Witnessing a decline in your parents’ health and well-being is devastating. When we see the signs, the role reversal begins: we enter that significant rite of passage of taking on the caregiver role that our parents once held for us.
The signs that your elderly loved one needs help aren’t always obvious, especially if they don’t live near you.
According to a study by the Pew Research Center, about 27 percent of American seniors live alone. This number is similar in the rest of North America and Europe, but it is 10 percentage points higher than the global average. This isn’t cause for alarm in itself; Americans love independence and treasure those years in retirement when they no longer have commitments related to working or raising children. Yet research shows that living with other people, whether as a couple, in an extended family or in another arrangement, is beneficial to mental and physical health.
Many elderly people refrain from asking for help because they value their independence and don’t want to be a burden on their children or grandchildren. This is why it is critical to pay close attention to your loved one’s behavior and environment so you can notice if he or she needs help.
Here are four serious issues to watch out for, along with some actions you can take if you notice potential areas for concern.
The COVID-19 pandemic created an unprecedented level of isolation for everyone, and it affected older adults disproportionately. Isolation can affect seniors’ physical and mental health, especially if they live alone.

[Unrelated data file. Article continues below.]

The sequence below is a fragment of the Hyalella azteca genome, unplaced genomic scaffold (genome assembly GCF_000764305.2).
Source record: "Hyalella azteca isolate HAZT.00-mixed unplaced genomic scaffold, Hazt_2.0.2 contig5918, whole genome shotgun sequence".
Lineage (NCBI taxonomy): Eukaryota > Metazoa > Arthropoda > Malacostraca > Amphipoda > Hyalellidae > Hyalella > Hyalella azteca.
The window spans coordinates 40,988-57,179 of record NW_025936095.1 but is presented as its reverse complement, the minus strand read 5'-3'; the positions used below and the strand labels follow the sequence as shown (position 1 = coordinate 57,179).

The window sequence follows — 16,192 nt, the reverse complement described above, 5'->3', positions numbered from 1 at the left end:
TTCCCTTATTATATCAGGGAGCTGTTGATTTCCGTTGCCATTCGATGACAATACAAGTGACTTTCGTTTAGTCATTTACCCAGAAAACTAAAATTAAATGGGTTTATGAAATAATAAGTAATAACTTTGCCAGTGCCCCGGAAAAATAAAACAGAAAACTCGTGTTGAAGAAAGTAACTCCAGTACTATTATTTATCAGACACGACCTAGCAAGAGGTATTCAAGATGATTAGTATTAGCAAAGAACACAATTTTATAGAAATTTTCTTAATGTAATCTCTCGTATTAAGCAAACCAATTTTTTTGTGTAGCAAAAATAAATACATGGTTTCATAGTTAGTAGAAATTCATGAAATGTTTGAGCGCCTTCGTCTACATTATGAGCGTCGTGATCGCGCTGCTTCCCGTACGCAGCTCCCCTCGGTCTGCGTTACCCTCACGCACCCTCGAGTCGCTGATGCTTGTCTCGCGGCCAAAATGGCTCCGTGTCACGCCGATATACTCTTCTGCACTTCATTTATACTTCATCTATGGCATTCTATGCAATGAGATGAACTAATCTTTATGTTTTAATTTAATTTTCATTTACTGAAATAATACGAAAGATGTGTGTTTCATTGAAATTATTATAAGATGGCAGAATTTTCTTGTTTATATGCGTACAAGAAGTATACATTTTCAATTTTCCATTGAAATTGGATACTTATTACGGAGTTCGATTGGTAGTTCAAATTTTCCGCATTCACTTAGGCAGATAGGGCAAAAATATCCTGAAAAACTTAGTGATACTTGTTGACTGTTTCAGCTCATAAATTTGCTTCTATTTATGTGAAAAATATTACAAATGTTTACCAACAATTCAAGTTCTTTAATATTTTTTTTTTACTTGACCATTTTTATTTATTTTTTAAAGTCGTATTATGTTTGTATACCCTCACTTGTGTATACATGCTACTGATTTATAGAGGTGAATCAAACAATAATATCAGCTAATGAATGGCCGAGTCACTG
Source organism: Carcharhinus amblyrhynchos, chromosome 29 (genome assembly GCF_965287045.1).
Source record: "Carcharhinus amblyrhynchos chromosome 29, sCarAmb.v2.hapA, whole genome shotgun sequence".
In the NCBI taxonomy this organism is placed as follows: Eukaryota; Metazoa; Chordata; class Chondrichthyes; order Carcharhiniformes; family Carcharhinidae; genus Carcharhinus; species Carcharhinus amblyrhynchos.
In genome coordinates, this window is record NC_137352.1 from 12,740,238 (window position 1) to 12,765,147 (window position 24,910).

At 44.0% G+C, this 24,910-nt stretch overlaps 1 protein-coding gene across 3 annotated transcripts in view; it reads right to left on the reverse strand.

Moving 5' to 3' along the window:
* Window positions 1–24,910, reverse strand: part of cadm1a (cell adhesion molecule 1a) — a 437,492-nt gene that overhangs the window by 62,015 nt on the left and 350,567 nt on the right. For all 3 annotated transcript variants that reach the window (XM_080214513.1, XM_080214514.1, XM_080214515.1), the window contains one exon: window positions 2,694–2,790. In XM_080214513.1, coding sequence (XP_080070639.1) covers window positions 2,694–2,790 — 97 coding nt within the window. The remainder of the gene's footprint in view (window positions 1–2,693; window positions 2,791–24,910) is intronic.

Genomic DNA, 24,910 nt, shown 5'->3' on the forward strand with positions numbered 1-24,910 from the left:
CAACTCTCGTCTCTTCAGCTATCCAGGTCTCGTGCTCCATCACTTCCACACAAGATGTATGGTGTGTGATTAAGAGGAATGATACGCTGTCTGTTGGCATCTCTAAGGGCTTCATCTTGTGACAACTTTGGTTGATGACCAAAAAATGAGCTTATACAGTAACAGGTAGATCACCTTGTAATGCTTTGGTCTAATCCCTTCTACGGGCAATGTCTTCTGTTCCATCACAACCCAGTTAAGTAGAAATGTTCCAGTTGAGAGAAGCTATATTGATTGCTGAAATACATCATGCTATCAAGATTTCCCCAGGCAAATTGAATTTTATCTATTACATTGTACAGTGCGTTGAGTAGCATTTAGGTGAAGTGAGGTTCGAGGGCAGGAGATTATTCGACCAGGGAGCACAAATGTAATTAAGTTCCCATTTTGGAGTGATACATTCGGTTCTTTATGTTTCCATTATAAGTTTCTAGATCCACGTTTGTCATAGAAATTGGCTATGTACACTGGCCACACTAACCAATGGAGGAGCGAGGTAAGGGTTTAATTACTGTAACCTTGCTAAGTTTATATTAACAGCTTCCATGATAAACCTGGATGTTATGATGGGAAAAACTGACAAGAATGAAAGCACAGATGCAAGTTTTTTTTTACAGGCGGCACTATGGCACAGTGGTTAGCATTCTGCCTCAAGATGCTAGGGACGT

Loneliness can be as deadly as smoking or obesity, according to a study published in the journal Perspectives on Psychological Science. Senior isolation can complicate existing conditions, encourage an unhealthy lifestyle and affect cognition. Unhealthy habits increase when seniors are isolated. Also, isolation increases the risk of cognitive decline and Alzheimer’s disease. Loneliness often leads to increased stress levels and a pessimistic view of the future.
What you can do: Talk with your loved one about your concerns. Find appropriate outlets for social interaction, and do what you can to get your loved one involved in them. Consider a change in his or her living situation, if necessary and if possible.
2. Poor eating habits
If your loved one is losing or gaining weight, you first want to find out if it’s because of a medical condition. If it’s not, it could be because he or she is unable to prepare meals anymore. A decline in physical health can make it difficult to go to the grocery store. Depression can lead to a loss of appetite and a loss of interest in foods your loved one once enjoyed.
What you can do: If family live in the area, take turns cooking for your loved one. He or she will probably appreciate having a home-cooked meal delivered — because a social visit is also involved — but your loved one might get even more benefit out of having you and other family members take groceries over to his or her home and cook a meal together.
If no family live nearby, you could hire someone to cook meals for your loved one. Meal delivery kits are another great option; there are more services than ever to choose from. Some require cooking, while others deliver premade meals that your loved one can just heat up and eat.
3. Memory issues
It is upsetting when your loved one struggles to remember details or when he or she repeats a story or question that you just discussed a few minutes earlier. There are many causes for memory loss, so as soon as you notice this happening, schedule a visit with your loved one’s doctor.